Initiative #3 – Develop and implement an internship program. Our online internship program will match prospective employers and university students for short-term or part-time engagements that create learning opportunities for the students and cost-effective personnel resources for the employer. We have struggled historically to recruit young men and women into our industry and a vibrant internship program is one of the best ways to overcome that lingering problem while strengthening our members and their employers. Members Council has been assigned this task, and is already at work on this project. We anticipate the website will be up and running by Jan. 1, 2017.
An infusion of interns into our industry would be transformative.
A recent study indicated that 68 percent of all interns were offered full-time positions and over 85 percent of those interns accepted the offer.1 Imagine a future where you could target the best and the brightest for your firm and received an 85 percent acceptance rate. Students benefit as well. Another study reported that over 95 percent of employers’ are looking for college graduates with experience.2 Students, imagine a future where you can gain experience in our dynamic industry and simultaneously create a resume that makes you more attractive to employers. This is a classic win/win situation for everyone. 1National Association of Colleges and Employers' (NACE) 2009 Experiential Education Survey/ 2National Association of College and Employers (NACE) 2012 Experiential Education Survey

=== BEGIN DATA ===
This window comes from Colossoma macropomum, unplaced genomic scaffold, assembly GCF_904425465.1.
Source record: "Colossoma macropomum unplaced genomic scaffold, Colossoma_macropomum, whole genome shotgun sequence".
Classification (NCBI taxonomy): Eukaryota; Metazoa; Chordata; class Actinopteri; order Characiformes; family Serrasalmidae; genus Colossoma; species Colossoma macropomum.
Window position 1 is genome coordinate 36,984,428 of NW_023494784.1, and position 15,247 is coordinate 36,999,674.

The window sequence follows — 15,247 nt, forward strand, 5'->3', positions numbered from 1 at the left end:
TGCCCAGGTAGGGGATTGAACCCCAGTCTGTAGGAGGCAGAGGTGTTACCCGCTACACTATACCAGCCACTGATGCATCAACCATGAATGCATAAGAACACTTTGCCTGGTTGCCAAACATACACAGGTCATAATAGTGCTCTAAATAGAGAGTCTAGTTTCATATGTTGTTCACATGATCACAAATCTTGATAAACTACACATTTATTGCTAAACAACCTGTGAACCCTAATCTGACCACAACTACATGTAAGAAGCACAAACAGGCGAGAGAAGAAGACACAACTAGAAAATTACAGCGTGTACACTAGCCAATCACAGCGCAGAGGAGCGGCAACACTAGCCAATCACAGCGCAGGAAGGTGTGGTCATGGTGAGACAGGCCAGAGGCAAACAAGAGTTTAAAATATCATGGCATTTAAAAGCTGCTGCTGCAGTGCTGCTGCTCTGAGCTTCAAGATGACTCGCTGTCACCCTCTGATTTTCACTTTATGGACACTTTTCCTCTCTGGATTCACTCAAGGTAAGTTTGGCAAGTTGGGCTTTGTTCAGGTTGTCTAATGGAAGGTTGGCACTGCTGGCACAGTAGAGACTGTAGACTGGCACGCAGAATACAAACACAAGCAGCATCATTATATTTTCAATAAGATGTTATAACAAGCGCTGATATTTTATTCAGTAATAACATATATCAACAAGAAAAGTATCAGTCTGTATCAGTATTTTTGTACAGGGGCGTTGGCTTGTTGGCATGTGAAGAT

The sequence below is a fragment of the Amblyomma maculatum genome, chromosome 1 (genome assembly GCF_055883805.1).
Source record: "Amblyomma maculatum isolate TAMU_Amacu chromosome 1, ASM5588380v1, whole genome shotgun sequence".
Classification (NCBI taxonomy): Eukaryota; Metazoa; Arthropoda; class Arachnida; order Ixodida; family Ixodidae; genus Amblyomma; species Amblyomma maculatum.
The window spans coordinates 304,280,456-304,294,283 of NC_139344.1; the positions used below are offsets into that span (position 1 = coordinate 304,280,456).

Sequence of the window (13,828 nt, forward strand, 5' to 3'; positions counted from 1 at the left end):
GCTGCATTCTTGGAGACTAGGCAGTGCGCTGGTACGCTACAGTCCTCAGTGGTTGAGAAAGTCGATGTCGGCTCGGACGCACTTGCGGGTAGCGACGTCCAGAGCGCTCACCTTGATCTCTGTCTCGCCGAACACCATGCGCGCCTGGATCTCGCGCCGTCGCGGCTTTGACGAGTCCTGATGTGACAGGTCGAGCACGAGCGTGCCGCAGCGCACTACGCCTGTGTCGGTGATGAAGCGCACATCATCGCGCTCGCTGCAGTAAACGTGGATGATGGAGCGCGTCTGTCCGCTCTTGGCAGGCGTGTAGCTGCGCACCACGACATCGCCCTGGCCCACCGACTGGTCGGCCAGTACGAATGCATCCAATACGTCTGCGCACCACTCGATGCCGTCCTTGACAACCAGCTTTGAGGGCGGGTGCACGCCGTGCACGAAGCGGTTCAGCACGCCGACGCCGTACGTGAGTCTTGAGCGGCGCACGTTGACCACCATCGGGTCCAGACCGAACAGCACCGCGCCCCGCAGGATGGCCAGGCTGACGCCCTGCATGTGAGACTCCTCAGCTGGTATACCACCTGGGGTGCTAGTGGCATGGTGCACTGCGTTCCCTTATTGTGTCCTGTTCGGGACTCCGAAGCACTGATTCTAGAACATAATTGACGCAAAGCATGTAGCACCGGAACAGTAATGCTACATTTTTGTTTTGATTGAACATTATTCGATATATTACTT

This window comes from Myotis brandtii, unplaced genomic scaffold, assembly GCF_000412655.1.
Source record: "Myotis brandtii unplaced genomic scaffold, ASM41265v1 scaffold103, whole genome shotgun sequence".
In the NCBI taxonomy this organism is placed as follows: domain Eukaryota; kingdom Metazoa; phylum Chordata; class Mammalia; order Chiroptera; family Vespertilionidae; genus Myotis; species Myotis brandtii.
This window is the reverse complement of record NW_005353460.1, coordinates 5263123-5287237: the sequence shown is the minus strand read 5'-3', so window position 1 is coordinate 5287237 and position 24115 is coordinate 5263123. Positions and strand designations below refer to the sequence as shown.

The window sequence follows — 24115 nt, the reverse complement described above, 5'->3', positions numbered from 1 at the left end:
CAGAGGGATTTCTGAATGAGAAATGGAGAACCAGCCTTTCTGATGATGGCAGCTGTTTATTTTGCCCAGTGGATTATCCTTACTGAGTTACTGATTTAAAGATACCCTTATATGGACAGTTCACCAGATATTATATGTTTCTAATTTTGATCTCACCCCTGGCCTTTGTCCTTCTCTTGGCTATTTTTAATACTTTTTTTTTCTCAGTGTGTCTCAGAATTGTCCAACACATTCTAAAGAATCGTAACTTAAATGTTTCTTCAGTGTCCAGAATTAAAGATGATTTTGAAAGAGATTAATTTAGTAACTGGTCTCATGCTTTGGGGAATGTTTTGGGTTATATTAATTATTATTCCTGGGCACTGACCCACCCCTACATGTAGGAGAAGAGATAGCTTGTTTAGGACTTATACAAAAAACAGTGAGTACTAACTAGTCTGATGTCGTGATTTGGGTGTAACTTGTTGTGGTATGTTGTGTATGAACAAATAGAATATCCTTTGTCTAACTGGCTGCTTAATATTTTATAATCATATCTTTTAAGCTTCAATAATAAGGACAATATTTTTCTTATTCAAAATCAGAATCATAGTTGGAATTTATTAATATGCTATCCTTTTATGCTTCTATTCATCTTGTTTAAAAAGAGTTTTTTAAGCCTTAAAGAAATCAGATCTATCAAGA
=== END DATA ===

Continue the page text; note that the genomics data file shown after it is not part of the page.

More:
My own entrance into the industry came through an internship, of sorts, in our family mechanical contracting business. I worked in the construction industry all through high school and college. I remember my first day at our family’s mechanical contracting firm vividly.